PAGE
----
Special safety measures arranged and paid for by the shipper are conspicuously absent from those cases rejecting use of the material deviation doctrine. In Rafaella there was no indication that the shipper had requested special treatment for its antique tapestries. In Rocky Ford, the court expressly noted the absence of any evidence the shipper had paid an additional charge for the privilege of approving the warehouse used to store its cargo. See Rocky Ford, 501 F.2d at 1372 n.5. In Barrett, computer equipment was shipped by truck rather than by air, but the court noted numerous reasons for not finding a breach of the agreement, including the fact that the airbill permitted the carrier to make the shipment other than by air. See Barrett, 823 F. Supp. at 500 to 501. In Cantor v. Piedmont Aviation, Inc. 474 A.2d 839 (D.C. 1984), a passenger sued for lost luggage asserting the material deviation doctrine. The court rejected the doctrine, distinguishing Information Control in Philco as cases where the carrier departed from an expressly bargained for contract term relating to increased risk. Cantor, 474 A.2d at 841 n.6. See also Deiro, 816 F.2d at 1363 (no special requests mentioned); Conoco, 526 F. Supp. 720, 721 to 22 (same).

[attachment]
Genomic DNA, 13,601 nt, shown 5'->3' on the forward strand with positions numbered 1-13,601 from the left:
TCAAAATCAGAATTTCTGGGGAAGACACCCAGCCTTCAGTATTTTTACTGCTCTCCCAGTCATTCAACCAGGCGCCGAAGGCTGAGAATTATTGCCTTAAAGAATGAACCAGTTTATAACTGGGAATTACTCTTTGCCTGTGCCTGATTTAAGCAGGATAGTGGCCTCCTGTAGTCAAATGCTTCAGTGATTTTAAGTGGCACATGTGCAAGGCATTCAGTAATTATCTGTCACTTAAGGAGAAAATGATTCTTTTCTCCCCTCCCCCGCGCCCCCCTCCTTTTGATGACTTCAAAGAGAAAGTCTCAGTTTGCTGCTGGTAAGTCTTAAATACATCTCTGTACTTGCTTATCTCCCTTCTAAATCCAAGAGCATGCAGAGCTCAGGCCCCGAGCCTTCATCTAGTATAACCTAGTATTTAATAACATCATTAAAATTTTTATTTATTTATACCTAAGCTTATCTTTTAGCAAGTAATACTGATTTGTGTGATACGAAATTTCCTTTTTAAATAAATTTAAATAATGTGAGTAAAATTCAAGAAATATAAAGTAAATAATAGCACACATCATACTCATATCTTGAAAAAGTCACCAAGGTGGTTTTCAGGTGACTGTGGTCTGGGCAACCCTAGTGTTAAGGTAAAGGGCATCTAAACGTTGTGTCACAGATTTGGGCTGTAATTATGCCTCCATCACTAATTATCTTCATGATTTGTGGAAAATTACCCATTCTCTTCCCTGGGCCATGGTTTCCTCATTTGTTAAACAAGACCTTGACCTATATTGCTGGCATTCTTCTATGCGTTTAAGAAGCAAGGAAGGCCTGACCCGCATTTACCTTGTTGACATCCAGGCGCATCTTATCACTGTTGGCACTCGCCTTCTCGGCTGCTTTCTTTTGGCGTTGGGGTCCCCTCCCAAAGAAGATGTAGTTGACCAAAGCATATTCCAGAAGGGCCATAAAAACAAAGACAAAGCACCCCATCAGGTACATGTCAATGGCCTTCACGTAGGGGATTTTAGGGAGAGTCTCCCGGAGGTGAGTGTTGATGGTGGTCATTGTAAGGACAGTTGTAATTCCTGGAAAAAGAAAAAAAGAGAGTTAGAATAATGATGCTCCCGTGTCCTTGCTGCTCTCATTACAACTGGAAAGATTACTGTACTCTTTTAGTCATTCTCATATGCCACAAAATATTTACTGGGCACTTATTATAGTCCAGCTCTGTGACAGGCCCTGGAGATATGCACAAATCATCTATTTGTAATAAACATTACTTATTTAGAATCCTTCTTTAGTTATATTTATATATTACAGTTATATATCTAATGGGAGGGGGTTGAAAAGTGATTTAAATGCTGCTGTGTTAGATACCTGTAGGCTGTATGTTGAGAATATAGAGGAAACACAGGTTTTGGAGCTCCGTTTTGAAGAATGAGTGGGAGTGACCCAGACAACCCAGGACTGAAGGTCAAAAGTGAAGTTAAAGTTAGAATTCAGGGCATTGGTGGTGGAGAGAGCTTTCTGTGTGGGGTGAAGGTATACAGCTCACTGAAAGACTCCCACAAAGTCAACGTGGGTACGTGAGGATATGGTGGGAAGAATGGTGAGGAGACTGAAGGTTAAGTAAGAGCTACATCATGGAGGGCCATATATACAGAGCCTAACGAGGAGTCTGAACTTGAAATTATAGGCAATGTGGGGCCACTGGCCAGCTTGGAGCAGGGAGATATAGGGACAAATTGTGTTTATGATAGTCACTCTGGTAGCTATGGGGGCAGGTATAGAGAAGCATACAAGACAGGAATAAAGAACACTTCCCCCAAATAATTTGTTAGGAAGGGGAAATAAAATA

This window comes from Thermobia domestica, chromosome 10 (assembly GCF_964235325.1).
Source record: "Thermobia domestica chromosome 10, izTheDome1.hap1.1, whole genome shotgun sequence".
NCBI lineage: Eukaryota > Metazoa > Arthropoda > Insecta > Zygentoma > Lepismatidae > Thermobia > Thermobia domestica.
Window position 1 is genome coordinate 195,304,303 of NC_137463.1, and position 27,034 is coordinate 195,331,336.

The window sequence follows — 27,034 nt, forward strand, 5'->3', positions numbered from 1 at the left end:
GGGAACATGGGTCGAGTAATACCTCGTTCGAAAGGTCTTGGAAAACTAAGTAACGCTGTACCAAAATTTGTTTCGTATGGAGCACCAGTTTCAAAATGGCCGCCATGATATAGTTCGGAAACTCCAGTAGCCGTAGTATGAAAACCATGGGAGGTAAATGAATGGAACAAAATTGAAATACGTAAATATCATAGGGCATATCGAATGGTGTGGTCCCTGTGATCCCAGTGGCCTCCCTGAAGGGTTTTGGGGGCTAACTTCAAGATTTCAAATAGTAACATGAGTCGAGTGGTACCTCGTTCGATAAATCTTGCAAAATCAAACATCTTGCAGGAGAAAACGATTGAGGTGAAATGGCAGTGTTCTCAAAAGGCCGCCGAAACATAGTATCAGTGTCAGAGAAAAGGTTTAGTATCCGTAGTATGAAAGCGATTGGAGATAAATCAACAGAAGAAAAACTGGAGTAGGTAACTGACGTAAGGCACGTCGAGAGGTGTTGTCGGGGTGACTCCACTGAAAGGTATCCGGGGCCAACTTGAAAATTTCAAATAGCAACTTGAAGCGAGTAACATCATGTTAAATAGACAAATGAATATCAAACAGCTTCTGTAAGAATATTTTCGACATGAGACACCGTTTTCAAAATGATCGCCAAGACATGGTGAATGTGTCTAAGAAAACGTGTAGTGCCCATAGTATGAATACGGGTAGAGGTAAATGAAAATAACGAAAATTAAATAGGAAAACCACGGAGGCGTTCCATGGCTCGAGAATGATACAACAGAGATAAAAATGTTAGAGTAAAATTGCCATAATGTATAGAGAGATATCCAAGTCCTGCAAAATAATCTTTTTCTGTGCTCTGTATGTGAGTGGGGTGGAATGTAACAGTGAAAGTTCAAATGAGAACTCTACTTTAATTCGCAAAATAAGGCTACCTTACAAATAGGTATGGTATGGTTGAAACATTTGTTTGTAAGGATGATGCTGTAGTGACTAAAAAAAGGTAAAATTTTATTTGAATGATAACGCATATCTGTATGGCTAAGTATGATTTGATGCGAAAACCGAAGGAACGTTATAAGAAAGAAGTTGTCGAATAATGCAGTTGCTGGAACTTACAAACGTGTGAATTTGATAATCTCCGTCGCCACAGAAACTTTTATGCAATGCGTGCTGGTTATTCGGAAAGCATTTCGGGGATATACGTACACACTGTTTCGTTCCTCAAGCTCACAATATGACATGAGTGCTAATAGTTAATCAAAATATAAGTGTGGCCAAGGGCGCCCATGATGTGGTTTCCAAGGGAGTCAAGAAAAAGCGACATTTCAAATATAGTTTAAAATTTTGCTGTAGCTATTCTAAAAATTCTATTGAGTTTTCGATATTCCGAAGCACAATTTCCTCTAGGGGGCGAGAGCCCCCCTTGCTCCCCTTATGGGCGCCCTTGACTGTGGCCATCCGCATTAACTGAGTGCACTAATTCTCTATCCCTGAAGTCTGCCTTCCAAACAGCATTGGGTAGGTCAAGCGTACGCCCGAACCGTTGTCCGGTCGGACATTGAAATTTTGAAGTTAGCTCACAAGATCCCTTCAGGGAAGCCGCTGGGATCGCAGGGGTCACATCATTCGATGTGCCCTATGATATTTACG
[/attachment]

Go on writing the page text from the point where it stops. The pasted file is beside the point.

On review, and when organized in accordance with Judge Breyer's observations in Hill, the case law establishes that in cases of shipments by air, rail and truck where the shipper paid an additional charge to ensure specialized safety measures to reduce the risk of damage to its cargo, the carrier's failure to perform those very measures which resulted in damage to the cargo has been found to be a sufficient basis upon which the liability limitation provision in the shipping agreement may be rescinded. The parties have not cited, and the Court has not found any contrary authority in this circuit, and the decisions of the Courts of Appeals for the First and Ninth Circuits are persuasive on this proposition. Indeed, at oral argument, counsel for the defendant said that essentially there would be no consequences for simply failing to supply the provisions that the plaintiff had paid for. This would be contrary to the reasoning of the decisions which I have already mentioned.